Book Review – The Next Space Race: A Blueprint for American Primacy

The Next Space Race: A Blueprint for American Primacy by Richard M. Harrison and Peter A. Garretson, along with some additional contributors, takes on the important, complicated issue of the USA’s space strategy. It deserves consideration on this blog because cybersecurity and cyberwar are critical factors in any discussion of space strategy. Harrison is Vice President and Director of defense technology programs at the American Foreign Policy Council. Garretson, a former Lt Col. USAF, is a senior fellow at the Council and Co-Director of its Space Policy Initiative. With these backgrounds, the authors are well suited to discuss a subject that represents a nexus of military, intelligence, and geopolitical strategies, as well as a zone of vast commercial and technological potential—all of it essential for strategic dominance.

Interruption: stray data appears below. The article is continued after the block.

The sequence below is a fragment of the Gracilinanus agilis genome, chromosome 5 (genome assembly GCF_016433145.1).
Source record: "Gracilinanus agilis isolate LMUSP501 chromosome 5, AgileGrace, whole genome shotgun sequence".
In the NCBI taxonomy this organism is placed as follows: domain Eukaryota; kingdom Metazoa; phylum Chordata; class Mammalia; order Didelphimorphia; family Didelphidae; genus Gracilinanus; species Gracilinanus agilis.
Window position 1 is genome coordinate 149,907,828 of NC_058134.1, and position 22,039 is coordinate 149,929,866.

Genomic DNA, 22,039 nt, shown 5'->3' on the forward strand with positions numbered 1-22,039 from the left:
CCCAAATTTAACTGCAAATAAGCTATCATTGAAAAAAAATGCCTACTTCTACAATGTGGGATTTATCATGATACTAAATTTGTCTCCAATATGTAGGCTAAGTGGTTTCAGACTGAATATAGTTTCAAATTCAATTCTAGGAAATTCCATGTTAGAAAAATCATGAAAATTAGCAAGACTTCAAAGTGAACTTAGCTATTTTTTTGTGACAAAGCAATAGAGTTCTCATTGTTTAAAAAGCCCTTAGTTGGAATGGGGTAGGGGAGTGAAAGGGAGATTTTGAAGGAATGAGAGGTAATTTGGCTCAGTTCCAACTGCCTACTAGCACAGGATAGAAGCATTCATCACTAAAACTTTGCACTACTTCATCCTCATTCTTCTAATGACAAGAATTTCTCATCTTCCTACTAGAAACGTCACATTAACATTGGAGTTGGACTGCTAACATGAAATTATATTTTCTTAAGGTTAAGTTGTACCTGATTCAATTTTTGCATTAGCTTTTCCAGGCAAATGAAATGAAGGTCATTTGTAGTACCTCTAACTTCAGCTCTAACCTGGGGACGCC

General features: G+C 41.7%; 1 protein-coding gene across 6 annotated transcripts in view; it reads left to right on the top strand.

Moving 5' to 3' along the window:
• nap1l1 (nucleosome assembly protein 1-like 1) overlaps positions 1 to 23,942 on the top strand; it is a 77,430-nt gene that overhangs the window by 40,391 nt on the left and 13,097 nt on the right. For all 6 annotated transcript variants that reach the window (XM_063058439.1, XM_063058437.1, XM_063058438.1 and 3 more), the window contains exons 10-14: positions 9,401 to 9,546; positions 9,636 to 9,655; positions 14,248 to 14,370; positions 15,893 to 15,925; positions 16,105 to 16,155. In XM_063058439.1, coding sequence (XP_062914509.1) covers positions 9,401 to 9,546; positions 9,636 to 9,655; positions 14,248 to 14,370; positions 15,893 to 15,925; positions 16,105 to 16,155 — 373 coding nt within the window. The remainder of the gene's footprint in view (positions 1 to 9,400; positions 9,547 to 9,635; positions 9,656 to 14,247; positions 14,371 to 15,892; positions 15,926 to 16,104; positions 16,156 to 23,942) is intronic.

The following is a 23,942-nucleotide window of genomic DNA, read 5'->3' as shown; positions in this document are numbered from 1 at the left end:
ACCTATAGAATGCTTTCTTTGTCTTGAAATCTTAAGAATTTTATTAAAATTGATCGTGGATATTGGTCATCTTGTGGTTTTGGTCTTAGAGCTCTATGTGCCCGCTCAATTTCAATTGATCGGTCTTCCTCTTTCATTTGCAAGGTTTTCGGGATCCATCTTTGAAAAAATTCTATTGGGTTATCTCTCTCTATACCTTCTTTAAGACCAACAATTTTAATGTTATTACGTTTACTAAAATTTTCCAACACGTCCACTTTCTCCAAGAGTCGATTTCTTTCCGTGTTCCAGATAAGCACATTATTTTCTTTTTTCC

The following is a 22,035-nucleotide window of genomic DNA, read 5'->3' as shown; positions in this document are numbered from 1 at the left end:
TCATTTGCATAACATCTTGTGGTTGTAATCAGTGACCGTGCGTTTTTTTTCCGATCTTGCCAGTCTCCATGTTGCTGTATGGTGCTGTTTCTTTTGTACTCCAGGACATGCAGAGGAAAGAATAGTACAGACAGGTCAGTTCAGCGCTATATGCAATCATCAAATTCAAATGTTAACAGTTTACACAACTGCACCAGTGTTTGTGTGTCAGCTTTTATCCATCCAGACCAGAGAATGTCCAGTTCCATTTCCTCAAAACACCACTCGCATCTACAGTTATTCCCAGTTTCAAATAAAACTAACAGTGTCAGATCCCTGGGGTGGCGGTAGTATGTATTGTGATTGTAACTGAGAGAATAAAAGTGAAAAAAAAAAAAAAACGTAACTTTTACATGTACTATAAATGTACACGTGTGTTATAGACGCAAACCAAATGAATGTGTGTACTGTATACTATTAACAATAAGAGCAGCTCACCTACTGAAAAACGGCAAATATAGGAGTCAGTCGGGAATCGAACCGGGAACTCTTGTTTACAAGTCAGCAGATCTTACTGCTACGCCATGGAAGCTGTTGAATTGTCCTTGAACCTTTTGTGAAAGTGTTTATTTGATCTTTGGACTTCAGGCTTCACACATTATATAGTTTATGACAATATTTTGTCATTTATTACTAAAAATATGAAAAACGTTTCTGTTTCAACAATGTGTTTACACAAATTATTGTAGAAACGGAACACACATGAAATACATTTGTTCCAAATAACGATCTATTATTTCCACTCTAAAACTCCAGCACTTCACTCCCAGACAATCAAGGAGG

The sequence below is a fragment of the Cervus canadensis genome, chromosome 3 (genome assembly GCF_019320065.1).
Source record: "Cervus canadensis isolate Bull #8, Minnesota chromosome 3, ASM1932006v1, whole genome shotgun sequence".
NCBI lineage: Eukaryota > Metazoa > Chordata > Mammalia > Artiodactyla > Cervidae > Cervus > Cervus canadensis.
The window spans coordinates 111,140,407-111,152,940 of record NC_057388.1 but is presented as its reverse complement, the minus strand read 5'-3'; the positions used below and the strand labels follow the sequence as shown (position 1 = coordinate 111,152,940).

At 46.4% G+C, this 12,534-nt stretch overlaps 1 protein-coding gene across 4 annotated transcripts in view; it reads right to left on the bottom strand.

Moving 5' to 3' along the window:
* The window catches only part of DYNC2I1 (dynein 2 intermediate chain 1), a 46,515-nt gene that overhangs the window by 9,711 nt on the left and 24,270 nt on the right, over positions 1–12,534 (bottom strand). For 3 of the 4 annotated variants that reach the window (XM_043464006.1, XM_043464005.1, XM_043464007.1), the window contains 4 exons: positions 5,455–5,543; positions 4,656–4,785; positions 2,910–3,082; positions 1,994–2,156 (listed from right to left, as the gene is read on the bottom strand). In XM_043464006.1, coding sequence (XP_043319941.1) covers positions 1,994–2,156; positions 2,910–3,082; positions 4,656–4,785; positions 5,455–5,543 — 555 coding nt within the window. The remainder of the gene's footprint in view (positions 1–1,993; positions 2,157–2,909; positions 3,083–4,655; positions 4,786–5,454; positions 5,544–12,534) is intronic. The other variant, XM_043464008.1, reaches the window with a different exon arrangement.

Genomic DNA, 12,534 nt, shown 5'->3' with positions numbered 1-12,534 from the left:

The book is, to a certain extent, a sequel to Scramble for the Skies: The Great Power Competition to Control the Resources of Outer Space, by Garretson and Namrata Goswami. There, the authors posited a struggle for the large national economies to capture the lion’s share of space’s potentially multi-trillion-dollar wealth. The Next Space Race goes into the subtleties of this competition and highlights the realities of the situation and what it will take for the United States to emerge in the winning position. It also points out the potential for smaller spacefaring nations, such as India and Iran, to have an outsized impact on the bigger picture.

The Next Space Race starts by reviewing the commercial potential for space. Already a half trillion-dollar industry, space is poised to become a zone for enormous economic growth. Potential centers of profit include space mining, which would be required to support interplanetary missions and feed demand for rare materials on Earth. Space-based power generation, a solution to global warming, is another massive industry that may become a reality in coming decades.